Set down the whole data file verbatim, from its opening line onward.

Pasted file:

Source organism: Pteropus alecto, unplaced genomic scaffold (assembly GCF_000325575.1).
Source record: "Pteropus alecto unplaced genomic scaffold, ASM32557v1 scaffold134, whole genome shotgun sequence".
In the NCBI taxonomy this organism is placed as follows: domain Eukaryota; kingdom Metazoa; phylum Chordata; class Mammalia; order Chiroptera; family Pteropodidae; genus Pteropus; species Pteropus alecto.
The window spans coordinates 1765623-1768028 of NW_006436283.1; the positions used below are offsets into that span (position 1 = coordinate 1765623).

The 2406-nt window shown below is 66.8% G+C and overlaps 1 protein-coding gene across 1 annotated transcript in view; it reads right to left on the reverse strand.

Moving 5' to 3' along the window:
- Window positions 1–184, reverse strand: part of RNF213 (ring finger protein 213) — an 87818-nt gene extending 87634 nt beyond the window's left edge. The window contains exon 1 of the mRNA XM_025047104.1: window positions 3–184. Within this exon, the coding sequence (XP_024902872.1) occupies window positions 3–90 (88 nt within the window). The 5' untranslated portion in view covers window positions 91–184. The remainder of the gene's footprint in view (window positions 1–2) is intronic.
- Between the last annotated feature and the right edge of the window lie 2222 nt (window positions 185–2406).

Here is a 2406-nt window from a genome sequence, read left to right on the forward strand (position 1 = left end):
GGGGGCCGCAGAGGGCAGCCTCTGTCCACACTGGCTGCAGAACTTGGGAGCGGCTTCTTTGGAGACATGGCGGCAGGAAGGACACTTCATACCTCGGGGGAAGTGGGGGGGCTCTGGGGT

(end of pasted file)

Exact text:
Source organism: Pteropus alecto, unplaced genomic scaffold (assembly GCF_000325575.1).
Source record: "Pteropus alecto unplaced genomic scaffold, ASM32557v1 scaffold134, whole genome shotgun sequence".
In the NCBI taxonomy this organism is placed as follows: domain Eukaryota; kingdom Metazoa; phylum Chordata; class Mammalia; order Chiroptera; family Pteropodidae; genus Pteropus; species Pteropus alecto.
The window spans coordinates 1765623-1768028 of NW_006436283.1; the positions used below are offsets into that span (position 1 = coordinate 1765623).

The 2406-nt window shown below is 66.8% G+C and overlaps 1 protein-coding gene across 1 annotated transcript in view; it reads right to left on the reverse strand.

Moving 5' to 3' along the window:
- Window positions 1–184, reverse strand: part of RNF213 (ring finger protein 213) — an 87818-nt gene extending 87634 nt beyond the window's left edge. The window contains exon 1 of the mRNA XM_025047104.1: window positions 3–184. Within this exon, the coding sequence (XP_024902872.1) occupies window positions 3–90 (88 nt within the window). The 5' untranslated portion in view covers window positions 91–184. The remainder of the gene's footprint in view (window positions 1–2) is intronic.
- Between the last annotated feature and the right edge of the window lie 2222 nt (window positions 185–2406).

Here is a 2406-nt window from a genome sequence, read left to right on the forward strand (position 1 = left end):
GGGGGCCGCAGAGGGCAGCCTCTGTCCACACTGGCTGCAGAACTTGGGAGCGGCTTCTTTGGAGACATGGCGGCAGGAAGGACACTTCATACCTCGGGGGAAGTGGGGGGGCTCTGGGGT